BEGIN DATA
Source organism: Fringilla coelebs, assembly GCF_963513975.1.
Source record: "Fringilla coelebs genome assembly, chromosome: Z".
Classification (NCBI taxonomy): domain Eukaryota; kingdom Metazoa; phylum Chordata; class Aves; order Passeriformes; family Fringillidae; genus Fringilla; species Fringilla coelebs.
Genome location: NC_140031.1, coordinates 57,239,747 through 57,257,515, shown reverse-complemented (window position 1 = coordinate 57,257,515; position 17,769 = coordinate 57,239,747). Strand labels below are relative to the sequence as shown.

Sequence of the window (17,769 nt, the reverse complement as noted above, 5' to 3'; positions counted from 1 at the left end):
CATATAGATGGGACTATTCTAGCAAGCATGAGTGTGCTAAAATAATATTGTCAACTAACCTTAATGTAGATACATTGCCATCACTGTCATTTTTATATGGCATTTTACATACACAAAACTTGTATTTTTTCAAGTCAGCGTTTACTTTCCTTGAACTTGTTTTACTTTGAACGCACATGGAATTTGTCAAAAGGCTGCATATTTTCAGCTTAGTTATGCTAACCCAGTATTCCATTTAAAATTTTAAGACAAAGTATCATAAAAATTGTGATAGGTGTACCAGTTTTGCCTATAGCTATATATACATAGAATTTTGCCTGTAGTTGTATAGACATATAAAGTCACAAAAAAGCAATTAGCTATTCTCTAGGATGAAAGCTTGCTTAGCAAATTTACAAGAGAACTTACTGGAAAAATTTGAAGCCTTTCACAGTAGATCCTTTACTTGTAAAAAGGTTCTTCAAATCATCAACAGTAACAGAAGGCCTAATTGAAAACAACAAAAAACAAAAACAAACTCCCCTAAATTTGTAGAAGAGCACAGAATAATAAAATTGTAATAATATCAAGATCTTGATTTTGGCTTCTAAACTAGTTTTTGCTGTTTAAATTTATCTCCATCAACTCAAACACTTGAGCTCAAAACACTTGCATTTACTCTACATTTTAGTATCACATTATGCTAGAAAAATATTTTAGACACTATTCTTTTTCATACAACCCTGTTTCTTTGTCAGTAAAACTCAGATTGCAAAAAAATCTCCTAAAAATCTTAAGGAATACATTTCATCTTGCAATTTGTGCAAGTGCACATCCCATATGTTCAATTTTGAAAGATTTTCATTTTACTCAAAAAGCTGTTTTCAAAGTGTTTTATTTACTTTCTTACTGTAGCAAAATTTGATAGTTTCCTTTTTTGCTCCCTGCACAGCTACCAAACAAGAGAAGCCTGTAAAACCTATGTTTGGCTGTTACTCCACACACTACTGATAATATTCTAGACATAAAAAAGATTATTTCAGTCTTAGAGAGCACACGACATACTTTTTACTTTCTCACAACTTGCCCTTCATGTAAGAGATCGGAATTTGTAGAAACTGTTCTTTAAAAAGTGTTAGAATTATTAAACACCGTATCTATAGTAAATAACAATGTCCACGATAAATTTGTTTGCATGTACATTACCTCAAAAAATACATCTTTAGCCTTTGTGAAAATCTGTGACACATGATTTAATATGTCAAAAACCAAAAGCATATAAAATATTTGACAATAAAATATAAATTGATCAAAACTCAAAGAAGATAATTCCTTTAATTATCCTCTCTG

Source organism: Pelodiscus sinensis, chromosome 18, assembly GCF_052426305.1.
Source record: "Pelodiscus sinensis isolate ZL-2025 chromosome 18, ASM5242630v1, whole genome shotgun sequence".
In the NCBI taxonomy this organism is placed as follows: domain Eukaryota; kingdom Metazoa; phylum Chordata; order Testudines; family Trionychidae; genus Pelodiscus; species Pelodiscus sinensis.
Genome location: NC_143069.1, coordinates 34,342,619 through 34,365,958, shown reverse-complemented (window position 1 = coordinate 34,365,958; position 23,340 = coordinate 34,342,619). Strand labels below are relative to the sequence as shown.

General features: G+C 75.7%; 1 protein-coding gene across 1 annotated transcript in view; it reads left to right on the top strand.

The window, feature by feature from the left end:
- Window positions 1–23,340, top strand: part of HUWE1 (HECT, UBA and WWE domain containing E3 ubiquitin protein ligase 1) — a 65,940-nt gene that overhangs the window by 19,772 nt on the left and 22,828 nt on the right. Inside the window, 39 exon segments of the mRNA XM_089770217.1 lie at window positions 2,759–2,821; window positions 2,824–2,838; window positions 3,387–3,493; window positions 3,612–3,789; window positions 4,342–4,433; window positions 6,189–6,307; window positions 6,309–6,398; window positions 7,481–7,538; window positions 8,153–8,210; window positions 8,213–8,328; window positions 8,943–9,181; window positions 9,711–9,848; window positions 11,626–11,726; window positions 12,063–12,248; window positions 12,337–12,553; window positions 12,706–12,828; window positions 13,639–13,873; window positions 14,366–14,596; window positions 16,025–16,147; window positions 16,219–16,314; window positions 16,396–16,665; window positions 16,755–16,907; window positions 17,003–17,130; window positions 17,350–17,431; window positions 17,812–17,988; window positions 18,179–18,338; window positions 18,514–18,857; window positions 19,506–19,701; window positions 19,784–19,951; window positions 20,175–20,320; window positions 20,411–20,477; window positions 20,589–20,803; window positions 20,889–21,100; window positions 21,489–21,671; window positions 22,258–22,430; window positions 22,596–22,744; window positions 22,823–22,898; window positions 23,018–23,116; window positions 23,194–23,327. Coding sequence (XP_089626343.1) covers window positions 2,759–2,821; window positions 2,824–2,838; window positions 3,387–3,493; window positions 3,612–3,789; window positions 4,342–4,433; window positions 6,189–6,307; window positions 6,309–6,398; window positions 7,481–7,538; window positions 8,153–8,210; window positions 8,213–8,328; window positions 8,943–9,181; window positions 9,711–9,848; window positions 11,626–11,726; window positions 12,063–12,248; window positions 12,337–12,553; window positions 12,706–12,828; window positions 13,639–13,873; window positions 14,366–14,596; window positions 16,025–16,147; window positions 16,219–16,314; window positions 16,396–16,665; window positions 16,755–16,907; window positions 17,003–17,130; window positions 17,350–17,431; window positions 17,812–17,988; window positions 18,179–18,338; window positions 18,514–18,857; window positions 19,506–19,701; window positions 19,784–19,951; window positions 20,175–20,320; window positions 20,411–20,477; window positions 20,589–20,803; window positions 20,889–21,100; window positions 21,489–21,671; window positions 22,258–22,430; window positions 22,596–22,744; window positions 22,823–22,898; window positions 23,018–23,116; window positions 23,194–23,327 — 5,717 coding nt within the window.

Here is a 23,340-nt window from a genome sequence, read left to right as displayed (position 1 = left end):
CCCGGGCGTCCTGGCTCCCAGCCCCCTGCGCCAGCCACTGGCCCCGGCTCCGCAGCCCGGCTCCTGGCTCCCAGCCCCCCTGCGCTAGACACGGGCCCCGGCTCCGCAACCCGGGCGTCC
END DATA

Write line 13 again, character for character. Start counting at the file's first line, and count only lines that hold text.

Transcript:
- Window positions 1–23,340, top strand: part of HUWE1 (HECT, UBA and WWE domain containing E3 ubiquitin protein ligase 1) — a 65,940-nt gene that overhangs the window by 19,772 nt on the left and 22,828 nt on the right. Inside the window, 39 exon segments of the mRNA XM_089770217.1 lie at window positions 2,759–2,821; window positions 2,824–2,838; window positions 3,387–3,493; window positions 3,612–3,789; window positions 4,342–4,433; window positions 6,189–6,307; window positions 6,309–6,398; window positions 7,481–7,538; window positions 8,153–8,210; window positions 8,213–8,328; window positions 8,943–9,181; window positions 9,711–9,848; window positions 11,626–11,726; window positions 12,063–12,248; window positions 12,337–12,553; window positions 12,706–12,828; window positions 13,639–13,873; window positions 14,366–14,596; window positions 16,025–16,147; window positions 16,219–16,314; window positions 16,396–16,665; window positions 16,755–16,907; window positions 17,003–17,130; window positions 17,350–17,431; window positions 17,812–17,988; window positions 18,179–18,338; window positions 18,514–18,857; window positions 19,506–19,701; window positions 19,784–19,951; window positions 20,175–20,320; window positions 20,411–20,477; window positions 20,589–20,803; window positions 20,889–21,100; window positions 21,489–21,671; window positions 22,258–22,430; window positions 22,596–22,744; window positions 22,823–22,898; window positions 23,018–23,116; window positions 23,194–23,327. Coding sequence (XP_089626343.1) covers window positions 2,759–2,821; window positions 2,824–2,838; window positions 3,387–3,493; window positions 3,612–3,789; window positions 4,342–4,433; window positions 6,189–6,307; window positions 6,309–6,398; window positions 7,481–7,538; window positions 8,153–8,210; window positions 8,213–8,328; window positions 8,943–9,181; window positions 9,711–9,848; window positions 11,626–11,726; window positions 12,063–12,248; window positions 12,337–12,553; window positions 12,706–12,828; window positions 13,639–13,873; window positions 14,366–14,596; window positions 16,025–16,147; window positions 16,219–16,314; window positions 16,396–16,665; window positions 16,755–16,907; window positions 17,003–17,130; window positions 17,350–17,431; window positions 17,812–17,988; window positions 18,179–18,338; window positions 18,514–18,857; window positions 19,506–19,701; window positions 19,784–19,951; window positions 20,175–20,320; window positions 20,411–20,477; window positions 20,589–20,803; window positions 20,889–21,100; window positions 21,489–21,671; window positions 22,258–22,430; window positions 22,596–22,744; window positions 22,823–22,898; window positions 23,018–23,116; window positions 23,194–23,327 — 5,717 coding nt within the window.